“College athletic departments need to do a better job of recruiting and retaining women coaches through mentoring, professional development, and supportive cultures,” she said. “And it is critically important that this conversation is not just about women coaching women. It should be about women in coaching, which includes women coaching boys and men. It’s vital for all students to see women as role models in all

Popularity of women’s athletics contributes to decline in coaching equity

Cross Country students talkingThe NCAA’s findings suggest that a major factor contributing to the decline of women coaching women is, ironically, tied to the boom of women’s athletics. With increased popularity came expanded staffs and higher salaries, attracting men—particularly longtime assistant coaches—to lead women’s teams. And while 60 percent of women’s teams are coached by men, according to the study, women guide only about 3 percent of men’s teams. Roughly 80 percent of collegiate athletic directors are men.

Is a solution to ignore gender? “Absolutely not,” Anderson Diercks said. “Like any dimension of diversity, to ignore or deny a part of someone’s identity does not allow them to show up as their fullest and best self, and then we all miss out. There is richness in diversity, and women are an important part of that diversity, especially in the athletic arena.”

A coaching job is demanding, with long hours, travel, and high expectations, but those pressures can be overcome, Swenson said. The more universities exemplify work-life balance, the more family-oriented student-athletes, regardless of gender, will be drawn to the profession, he added.

Negative perceptions still cast a shadow

Cross Country AthletesStigmas, misconceptions, and high stakes also contribute to the decline in women seeking and maintaining leadership roles in university athletics, according to the NCAA. Interviews with female coaches across the U.S. drew out comments about increasing demands, assumptions about female coaches’ sexuality, and perceived gender bias. Augsburg Women’s Hockey Head Coach Michelle McAteer said if she could squash an assumption curbing female coaches, it would be the belief that “all women are catty and emotional.”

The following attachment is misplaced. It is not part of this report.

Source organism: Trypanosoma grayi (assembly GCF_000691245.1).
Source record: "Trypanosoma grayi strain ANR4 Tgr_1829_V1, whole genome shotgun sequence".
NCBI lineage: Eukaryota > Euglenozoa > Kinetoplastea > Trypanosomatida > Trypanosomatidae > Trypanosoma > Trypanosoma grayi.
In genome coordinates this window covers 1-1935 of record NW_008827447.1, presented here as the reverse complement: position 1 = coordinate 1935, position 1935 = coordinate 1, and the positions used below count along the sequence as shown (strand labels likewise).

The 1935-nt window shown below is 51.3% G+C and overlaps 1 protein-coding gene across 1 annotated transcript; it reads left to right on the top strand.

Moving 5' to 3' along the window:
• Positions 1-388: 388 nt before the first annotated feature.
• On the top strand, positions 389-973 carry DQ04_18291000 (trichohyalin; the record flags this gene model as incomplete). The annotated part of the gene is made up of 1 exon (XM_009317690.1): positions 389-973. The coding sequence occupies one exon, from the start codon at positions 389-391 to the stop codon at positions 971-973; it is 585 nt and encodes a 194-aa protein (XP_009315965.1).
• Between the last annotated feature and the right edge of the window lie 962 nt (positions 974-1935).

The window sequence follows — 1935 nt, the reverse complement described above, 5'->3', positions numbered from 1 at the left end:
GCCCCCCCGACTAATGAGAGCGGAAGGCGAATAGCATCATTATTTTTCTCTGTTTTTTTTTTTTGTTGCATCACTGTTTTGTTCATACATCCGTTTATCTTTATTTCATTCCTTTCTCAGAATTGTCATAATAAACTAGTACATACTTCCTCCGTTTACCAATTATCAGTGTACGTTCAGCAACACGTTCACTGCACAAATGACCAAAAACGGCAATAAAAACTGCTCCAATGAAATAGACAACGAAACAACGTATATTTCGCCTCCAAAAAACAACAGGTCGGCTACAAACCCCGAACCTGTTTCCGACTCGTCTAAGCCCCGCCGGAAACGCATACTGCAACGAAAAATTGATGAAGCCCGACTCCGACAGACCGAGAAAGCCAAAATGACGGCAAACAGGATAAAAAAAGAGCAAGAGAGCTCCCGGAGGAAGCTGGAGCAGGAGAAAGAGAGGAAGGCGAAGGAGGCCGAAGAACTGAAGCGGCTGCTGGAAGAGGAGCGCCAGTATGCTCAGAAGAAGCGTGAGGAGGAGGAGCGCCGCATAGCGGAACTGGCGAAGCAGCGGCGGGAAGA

“Since women hold fewer leadership positions in all realms— from athletics and business to politics—we are put under a microscope and our actions are generalized,” she said. “Women in leadership need to become the norm and not the exception in order to combat these myths so we can get onto the business of empowering those we lead (and winning games).”

And she would know. McAteer, who led the Augsburg women’s hockey team to its highest MIAC finish since the ’90s, played for female coaches throughout her high school and college years. These models of “strength, resolve, and compassion” gave her confidence and an awareness of her role now, as a coach, to model those values for the next generation, she said. “It’s a responsibility I care deeply about.”

For Pfaff, this and other reflections from today’s women coaches signal that the legacy she and others fought to instill is holding strong. Sure, there always is yet another contest to win, she said, but what’s the fun in not having a fight? The best part, for Pfaff, is knowing that Augsburg is on the right side of the field—maybe even the infield she helped grade for Augsburg’s first softball diamond.

It’s vital for all students to see women as role models in all professions, including athletics.

—Kelly Anderson Diercks, associate athletic director